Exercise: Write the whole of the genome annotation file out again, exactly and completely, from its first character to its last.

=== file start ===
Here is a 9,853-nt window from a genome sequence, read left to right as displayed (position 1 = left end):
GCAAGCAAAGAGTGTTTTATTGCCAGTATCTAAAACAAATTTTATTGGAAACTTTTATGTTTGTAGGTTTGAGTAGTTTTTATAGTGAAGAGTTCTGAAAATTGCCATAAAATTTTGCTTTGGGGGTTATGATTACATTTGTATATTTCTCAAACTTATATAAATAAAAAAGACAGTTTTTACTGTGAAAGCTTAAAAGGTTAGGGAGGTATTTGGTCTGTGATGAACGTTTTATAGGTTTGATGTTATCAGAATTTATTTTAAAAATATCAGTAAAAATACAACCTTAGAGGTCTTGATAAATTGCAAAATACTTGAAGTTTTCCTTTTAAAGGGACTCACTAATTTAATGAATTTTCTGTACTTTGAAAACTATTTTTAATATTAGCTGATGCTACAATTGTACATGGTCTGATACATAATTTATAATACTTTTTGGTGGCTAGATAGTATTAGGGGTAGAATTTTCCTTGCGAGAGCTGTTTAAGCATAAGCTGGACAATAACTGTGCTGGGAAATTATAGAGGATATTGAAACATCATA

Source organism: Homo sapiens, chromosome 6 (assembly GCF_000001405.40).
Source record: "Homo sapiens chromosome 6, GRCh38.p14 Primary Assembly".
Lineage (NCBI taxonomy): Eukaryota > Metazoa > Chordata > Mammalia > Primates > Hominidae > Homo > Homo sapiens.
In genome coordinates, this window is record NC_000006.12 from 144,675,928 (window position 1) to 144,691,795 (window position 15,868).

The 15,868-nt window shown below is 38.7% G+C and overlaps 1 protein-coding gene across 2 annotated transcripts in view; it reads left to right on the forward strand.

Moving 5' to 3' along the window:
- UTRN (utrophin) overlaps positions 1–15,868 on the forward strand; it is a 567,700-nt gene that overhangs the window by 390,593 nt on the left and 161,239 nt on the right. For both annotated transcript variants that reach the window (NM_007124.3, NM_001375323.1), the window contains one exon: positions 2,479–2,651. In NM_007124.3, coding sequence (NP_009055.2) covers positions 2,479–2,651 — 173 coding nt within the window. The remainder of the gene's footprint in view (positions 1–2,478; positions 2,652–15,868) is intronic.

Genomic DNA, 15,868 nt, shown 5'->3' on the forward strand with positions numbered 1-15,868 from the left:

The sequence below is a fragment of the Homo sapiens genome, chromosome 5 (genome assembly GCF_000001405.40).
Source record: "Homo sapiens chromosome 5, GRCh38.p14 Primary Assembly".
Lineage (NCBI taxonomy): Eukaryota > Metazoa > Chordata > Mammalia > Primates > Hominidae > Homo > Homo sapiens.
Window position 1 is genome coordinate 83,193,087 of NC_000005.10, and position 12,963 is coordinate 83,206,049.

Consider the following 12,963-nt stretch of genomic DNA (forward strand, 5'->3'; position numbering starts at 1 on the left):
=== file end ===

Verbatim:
Here is a 9,853-nt window from a genome sequence, read left to right as displayed (position 1 = left end):
GCAAGCAAAGAGTGTTTTATTGCCAGTATCTAAAACAAATTTTATTGGAAACTTTTATGTTTGTAGGTTTGAGTAGTTTTTATAGTGAAGAGTTCTGAAAATTGCCATAAAATTTTGCTTTGGGGGTTATGATTACATTTGTATATTTCTCAAACTTATATAAATAAAAAAGACAGTTTTTACTGTGAAAGCTTAAAAGGTTAGGGAGGTATTTGGTCTGTGATGAACGTTTTATAGGTTTGATGTTATCAGAATTTATTTTAAAAATATCAGTAAAAATACAACCTTAGAGGTCTTGATAAATTGCAAAATACTTGAAGTTTTCCTTTTAAAGGGACTCACTAATTTAATGAATTTTCTGTACTTTGAAAACTATTTTTAATATTAGCTGATGCTACAATTGTACATGGTCTGATACATAATTTATAATACTTTTTGGTGGCTAGATAGTATTAGGGGTAGAATTTTCCTTGCGAGAGCTGTTTAAGCATAAGCTGGACAATAACTGTGCTGGGAAATTATAGAGGATATTGAAACATCATA

Source organism: Homo sapiens, chromosome 6 (assembly GCF_000001405.40).
Source record: "Homo sapiens chromosome 6, GRCh38.p14 Primary Assembly".
Lineage (NCBI taxonomy): Eukaryota > Metazoa > Chordata > Mammalia > Primates > Hominidae > Homo > Homo sapiens.
In genome coordinates, this window is record NC_000006.12 from 144,675,928 (window position 1) to 144,691,795 (window position 15,868).

The 15,868-nt window shown below is 38.7% G+C and overlaps 1 protein-coding gene across 2 annotated transcripts in view; it reads left to right on the forward strand.

Moving 5' to 3' along the window:
- UTRN (utrophin) overlaps positions 1–15,868 on the forward strand; it is a 567,700-nt gene that overhangs the window by 390,593 nt on the left and 161,239 nt on the right. For both annotated transcript variants that reach the window (NM_007124.3, NM_001375323.1), the window contains one exon: positions 2,479–2,651. In NM_007124.3, coding sequence (NP_009055.2) covers positions 2,479–2,651 — 173 coding nt within the window. The remainder of the gene's footprint in view (positions 1–2,478; positions 2,652–15,868) is intronic.

Genomic DNA, 15,868 nt, shown 5'->3' on the forward strand with positions numbered 1-15,868 from the left:

The sequence below is a fragment of the Homo sapiens genome, chromosome 5 (genome assembly GCF_000001405.40).
Source record: "Homo sapiens chromosome 5, GRCh38.p14 Primary Assembly".
Lineage (NCBI taxonomy): Eukaryota > Metazoa > Chordata > Mammalia > Primates > Hominidae > Homo > Homo sapiens.
Window position 1 is genome coordinate 83,193,087 of NC_000005.10, and position 12,963 is coordinate 83,206,049.

Consider the following 12,963-nt stretch of genomic DNA (forward strand, 5'->3'; position numbering starts at 1 on the left):